§ 4. The Roadmap
The paper has four sections. First, I will present a brief history of entrepreneurial thought to locate entrepreneurship as explanandum and to highlight the various forms of the entrepreneurial function that have been used as explanation. Then I will review the lack of consensus on the definition of the opportunity construct and how that will affect its value in scientific explanation. The third section reviews the very recent literature on whether opportunities (as explananda) are inherently objective or subjective. From the perspective of scientific explanation of entrepreneurship, one might regard this issue as a red herring. A thorough investigation of the literature reveals it to be more like the Fish-Slapping Dance, if I might be excused for extending the metaphor. The fourth section makes the case that the separation of opportunities into the categories of Schumpeterian (creation) and Kirznerian (discovery), which is an extension of the objective/subjective categorization, unfairly and incorrectly reifies the economic functions proposed by Schumpeter and Kirzner. Thus, it closes the argument by returning to the historical perspective.
§ 39. The Claim
We have examined the construct of the opportunity as a component in scientific explanation. Where does it contribute as explanans to an argument about entrepreneurial outcomes? If the outcome is at the macro-level, such as sectoral growth or the functional distribution of income, then one can argue that opportunities can pre-condition the payoffs if and only if the opportunities are concrete and observable. To the extent that one maintains that opportunities are subjective, then there is no way to aggregate subjective beliefs and conjectures into any explanation of macro- outcomes. If the outcomes are seen at the micro-level, then what is the payoff from knowing the specific beliefs or conjectures of an entrepreneur or entrepreneurial team? And if the opportunity is objective and available to multitudes, it explains almost nothing about individual ventures and their profitability. Such micro- explanations have limited value in entrepreneurship research for generalization, for modeling, and for theory-building. Given the limitations of the explanatory power of the opportunity, there is no compelling reason to study it as explanandum. And with the current status on the construct as ill-defined, subject to debate over whether it is objectively or subjectively known, it holds no more value in scientific explanation than the vernacular term.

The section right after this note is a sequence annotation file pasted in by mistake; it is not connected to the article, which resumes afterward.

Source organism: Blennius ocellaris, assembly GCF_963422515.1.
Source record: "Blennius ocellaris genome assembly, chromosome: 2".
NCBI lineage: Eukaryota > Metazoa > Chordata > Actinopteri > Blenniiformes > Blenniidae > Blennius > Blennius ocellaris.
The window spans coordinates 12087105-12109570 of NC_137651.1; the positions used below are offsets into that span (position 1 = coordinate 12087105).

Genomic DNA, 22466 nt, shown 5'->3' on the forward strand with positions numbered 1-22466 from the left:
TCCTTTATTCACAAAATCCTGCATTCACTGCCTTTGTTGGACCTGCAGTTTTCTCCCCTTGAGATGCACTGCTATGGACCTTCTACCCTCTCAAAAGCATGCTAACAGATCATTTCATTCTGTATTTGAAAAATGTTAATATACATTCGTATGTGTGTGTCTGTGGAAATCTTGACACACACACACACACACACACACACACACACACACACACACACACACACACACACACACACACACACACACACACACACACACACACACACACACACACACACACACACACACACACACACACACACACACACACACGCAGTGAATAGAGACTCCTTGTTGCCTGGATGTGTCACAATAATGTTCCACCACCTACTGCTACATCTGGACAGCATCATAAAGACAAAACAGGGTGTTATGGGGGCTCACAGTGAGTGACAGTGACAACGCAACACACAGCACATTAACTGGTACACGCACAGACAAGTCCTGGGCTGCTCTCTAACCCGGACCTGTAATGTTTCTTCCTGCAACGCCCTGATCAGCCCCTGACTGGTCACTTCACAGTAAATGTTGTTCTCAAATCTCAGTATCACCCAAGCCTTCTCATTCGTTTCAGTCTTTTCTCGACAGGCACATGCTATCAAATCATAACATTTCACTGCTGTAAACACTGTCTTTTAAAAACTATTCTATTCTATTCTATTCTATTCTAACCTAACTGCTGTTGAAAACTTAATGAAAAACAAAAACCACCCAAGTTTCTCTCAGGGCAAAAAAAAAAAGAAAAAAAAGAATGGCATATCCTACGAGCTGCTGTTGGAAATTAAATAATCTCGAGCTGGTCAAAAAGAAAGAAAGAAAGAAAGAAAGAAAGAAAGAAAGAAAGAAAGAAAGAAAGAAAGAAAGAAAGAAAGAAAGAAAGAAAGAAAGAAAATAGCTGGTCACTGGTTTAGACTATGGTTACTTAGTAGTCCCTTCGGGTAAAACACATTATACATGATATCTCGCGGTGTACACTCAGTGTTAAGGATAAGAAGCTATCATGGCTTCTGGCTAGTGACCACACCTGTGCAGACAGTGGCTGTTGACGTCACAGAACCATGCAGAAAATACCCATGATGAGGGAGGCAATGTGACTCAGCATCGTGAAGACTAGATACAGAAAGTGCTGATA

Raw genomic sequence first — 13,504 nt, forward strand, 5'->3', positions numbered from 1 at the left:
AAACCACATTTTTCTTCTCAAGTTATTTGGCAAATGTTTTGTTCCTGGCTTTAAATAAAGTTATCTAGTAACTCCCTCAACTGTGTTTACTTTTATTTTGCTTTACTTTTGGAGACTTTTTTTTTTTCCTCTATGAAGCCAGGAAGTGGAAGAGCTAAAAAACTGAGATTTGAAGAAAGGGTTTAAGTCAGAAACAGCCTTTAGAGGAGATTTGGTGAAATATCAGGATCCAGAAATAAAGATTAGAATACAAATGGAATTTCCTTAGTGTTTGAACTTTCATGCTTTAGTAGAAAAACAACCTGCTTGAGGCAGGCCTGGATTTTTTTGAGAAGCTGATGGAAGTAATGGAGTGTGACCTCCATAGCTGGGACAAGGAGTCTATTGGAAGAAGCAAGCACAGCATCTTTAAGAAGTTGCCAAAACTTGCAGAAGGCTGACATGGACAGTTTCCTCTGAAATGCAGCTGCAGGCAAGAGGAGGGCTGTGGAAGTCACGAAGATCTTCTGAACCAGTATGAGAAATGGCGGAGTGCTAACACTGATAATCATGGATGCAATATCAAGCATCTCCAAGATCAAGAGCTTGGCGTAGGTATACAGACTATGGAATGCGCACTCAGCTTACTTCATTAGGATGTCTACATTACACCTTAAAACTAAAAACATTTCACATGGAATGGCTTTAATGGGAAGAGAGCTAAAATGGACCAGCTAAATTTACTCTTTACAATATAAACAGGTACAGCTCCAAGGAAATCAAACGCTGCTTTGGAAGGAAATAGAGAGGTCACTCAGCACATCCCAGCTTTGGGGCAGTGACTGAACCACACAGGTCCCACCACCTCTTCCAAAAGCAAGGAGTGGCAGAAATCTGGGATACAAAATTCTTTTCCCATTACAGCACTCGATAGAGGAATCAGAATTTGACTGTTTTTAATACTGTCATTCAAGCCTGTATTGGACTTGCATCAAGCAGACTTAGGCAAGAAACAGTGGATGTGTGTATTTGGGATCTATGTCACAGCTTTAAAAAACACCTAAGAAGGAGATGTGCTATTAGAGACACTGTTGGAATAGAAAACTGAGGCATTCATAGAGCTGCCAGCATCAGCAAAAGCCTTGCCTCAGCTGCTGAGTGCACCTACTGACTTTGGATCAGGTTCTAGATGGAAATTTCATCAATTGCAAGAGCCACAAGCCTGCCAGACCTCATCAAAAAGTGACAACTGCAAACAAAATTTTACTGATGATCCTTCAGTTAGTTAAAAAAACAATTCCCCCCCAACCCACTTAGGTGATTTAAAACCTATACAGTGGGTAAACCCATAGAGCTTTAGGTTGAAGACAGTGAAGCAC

§ 40. Whither Next?
If entrepreneurship is to develop as a research field and fulfill Shane and Venkataraman’s (2000) “promise”, then scholars must get past the sloppy language of opportunities. Constructs must be confirmed in empirical research so that the shared understanding will exist. Endless theorizing about the existence and nature of constructs, based upon appeals to prior (and unconfirmed) definitions will not advance the field. Care must be taken to develop constructs with respect to their value in explanation. What is to be explained? Is it a micro- or macro-phenomenon? Consider the alternative constructs that preceded the invocation of the opportunity: the functions of risk and uncertainty bearing, arbitrage, innovation of production processes, opening new markets, coordination of the enterprise. These are well codified and we can explain economic outcomes (new revenue streams, profits, and employment) by them. For much of the research agenda in the field of entrepreneurship, this is sufficient.